Nick Noonan is another prospect (much like Henry Sosa, No. 26 on the list), who's stock has taken a considerable plunge over the past couple of seasons. Unlike some experts who think Noonan probably won't live up to the hype he garnered when he was drafted No. 32 in the 2007 MLB Draft, I still think Noonan has a chance to carve out a good professional career in the future. He just won't be the "high-ceiling star" a lot of Giants fans christened him to be early on in his career.
Noonan was drafted out of high school, playing ball in the San Diego area (a very competitive region for high school baseball...then again, most of California is). Scouts had a lot of praise to say about Noonan, especially offensively, as chronicled in a 2007 post by Obsessive Giants Compulsive.
Here is what a couple of NL scouts said in their reports about him:
"Every time you watch him, you get a better appreciation for him and what he can do. He does everything smooth and easy..."
[One NL Scout] considers Nick one of the top high school hitters in Southern California: "I've seen him hit 95 MPH like it's 75 MPH. He has a quick bat and exceptional knowledge of the strike zone. Nothing fazes him. He's just a cool customer - a true baseball player...."
When the Giants got him at No. 32 in the supplemental round, it was considered a steal of sorts. Yes, Noonan was still young and had a lot of development to do as a player. That being said, the Giants could afford to wait, and Noonan seemed to have the tools to succeed.
Noonan came onto the scene fast, hitting pretty well in the Arizona Rookie League. In 224 plate appearances in 2007, he hit .316 with an .809 OPS and three home runs, 40 RBI and had 18 stolen bases on 21 attempts. The impressive campaign by the 18-year-old in the 52 game stretch only added to the hype surrounding Noonan, as the second baseman was on most Giants writers and bloggers Top 10 prospects lists going into the 2008 season.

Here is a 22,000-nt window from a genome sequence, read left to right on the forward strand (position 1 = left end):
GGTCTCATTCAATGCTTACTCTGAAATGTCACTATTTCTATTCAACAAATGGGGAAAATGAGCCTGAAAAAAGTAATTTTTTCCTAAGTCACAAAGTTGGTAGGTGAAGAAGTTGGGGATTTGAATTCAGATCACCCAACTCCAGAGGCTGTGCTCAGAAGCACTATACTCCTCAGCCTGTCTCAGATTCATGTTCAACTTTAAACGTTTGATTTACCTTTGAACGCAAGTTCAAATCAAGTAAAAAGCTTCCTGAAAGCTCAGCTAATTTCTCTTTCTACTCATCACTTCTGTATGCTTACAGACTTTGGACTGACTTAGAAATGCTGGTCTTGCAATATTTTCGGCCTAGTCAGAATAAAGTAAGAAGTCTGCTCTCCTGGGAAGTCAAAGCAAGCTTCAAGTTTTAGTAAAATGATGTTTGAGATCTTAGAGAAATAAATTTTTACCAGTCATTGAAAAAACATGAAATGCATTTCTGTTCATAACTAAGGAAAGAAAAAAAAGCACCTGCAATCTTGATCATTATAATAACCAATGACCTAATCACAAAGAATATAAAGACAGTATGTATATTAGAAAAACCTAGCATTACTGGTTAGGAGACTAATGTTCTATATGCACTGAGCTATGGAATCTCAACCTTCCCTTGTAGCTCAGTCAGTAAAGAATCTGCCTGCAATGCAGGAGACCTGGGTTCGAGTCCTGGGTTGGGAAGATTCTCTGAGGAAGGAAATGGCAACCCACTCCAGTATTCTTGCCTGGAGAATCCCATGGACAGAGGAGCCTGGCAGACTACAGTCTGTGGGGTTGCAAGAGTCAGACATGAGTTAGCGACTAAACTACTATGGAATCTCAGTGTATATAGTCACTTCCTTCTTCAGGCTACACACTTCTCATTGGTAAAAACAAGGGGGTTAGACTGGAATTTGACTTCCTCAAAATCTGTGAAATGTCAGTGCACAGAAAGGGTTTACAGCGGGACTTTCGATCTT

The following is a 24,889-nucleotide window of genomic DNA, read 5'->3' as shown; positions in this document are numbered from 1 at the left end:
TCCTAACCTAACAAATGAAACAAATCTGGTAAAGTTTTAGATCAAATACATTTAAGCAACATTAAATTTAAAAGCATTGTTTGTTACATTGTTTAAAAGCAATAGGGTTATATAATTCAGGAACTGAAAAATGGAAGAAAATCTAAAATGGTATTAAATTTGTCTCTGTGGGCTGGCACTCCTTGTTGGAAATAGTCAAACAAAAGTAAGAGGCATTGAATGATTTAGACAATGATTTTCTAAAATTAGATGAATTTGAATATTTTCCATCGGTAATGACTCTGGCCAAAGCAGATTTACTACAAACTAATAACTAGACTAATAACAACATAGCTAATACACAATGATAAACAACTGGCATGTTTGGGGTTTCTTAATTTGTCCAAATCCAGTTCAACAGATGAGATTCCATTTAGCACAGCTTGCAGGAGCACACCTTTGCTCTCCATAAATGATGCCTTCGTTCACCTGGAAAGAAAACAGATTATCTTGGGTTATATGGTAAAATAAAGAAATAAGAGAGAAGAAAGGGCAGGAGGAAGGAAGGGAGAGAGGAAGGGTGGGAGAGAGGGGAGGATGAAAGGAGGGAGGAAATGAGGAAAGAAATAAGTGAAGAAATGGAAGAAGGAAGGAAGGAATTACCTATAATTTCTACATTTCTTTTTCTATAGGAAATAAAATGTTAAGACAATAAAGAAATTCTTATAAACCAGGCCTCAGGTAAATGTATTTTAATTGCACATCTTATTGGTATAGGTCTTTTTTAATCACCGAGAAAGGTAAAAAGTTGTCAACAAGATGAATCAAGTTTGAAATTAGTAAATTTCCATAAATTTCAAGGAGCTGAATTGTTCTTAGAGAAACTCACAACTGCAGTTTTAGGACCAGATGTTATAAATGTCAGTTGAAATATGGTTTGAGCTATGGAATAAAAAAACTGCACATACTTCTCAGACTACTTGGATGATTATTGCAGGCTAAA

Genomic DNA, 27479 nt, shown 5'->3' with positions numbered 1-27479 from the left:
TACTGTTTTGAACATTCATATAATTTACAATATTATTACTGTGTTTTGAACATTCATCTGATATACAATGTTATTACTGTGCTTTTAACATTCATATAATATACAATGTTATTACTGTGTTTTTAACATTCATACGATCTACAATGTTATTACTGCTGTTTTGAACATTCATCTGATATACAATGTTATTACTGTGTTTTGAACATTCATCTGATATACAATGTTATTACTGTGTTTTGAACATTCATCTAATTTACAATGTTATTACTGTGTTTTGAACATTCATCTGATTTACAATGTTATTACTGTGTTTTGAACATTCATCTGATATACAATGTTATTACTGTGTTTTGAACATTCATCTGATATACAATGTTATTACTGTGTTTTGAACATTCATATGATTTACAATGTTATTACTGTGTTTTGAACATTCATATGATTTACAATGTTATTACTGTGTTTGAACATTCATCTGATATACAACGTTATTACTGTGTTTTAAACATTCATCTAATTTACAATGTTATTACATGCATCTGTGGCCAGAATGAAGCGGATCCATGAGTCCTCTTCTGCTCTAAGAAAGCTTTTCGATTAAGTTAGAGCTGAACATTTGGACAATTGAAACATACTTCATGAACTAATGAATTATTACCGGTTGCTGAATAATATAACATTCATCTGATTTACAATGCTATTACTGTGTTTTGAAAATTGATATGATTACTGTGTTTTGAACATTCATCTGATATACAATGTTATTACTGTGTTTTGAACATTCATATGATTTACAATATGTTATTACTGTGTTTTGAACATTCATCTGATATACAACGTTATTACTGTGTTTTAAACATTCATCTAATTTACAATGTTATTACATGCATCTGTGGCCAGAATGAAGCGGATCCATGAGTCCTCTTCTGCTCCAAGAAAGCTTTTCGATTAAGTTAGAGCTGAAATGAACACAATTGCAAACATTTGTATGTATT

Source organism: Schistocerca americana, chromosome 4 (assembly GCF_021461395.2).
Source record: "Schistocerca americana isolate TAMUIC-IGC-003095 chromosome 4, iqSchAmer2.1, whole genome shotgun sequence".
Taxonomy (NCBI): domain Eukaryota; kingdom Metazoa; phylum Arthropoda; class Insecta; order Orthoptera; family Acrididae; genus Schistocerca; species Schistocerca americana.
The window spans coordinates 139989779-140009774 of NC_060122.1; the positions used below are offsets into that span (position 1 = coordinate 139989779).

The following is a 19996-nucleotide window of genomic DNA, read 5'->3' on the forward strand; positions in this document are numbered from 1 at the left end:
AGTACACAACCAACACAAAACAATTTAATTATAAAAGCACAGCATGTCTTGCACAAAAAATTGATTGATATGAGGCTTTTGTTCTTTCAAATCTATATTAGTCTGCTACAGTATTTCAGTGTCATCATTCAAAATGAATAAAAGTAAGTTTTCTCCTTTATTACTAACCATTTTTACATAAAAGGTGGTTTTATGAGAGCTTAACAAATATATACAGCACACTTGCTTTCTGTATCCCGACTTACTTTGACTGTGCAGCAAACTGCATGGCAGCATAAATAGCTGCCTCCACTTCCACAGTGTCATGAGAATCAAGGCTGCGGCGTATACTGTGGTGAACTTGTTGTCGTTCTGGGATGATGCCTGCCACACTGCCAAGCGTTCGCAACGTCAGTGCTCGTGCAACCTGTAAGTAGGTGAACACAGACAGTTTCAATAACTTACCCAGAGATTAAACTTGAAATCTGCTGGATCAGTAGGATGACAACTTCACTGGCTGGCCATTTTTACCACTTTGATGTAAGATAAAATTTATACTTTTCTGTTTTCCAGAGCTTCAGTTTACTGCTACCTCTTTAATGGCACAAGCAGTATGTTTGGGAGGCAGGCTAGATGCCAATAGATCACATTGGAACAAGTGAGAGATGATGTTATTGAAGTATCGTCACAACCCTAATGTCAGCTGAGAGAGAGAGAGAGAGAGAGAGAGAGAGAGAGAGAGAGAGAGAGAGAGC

While he didn't excel like he did in the Rookie League, his time in the SALLY still proved to be a respectable stint for Noonan statistically. While his BB/K ratio fell from an impressive 0.60 in Arizona to 0.23 in Augusta, and his OPS dipped from .809 to .730, Noonan did hit nine home runs, drove in 48 RBI, and stole 29 bases on 33 attempts in 119 games in 532 plate appearances. While the high number of strikeouts (19.6 percent strikeout rate) and low walks (4.3 walk percentage) did alarm some scouts, many felt that his offensive upside, decent power and ability to swipe bags at efficient rate boded well for his future. Futhermore, the fact that he did this as a 19 year old was even more impressive, and the thought was that Noonan's plate approach would get better as he acquired more at-bats and more professional experience.
Unfortunately, 2009 in San Jose didn't exactly prove to be kind to Noonan. While playing on a team stacked with talent such as Buster Posey, Madison Bumgarner, Conor Gillaspie, Thomas Neal and Darren Ford, Noonan didn't exactly stand out in a crowded pool. He hit only .259 with a .727 OPS and seven home runs and 64 RBI. What was most concerning was his dip in stolen bases, as he had only 9 on 14 attempts after swiping 29 in the SALLY. (Of course, he probably wasn't needed to steal bases with Ford on the roster, but nonetheless...the dip was big, especially considering he played five more games in San Jose than Augusta.)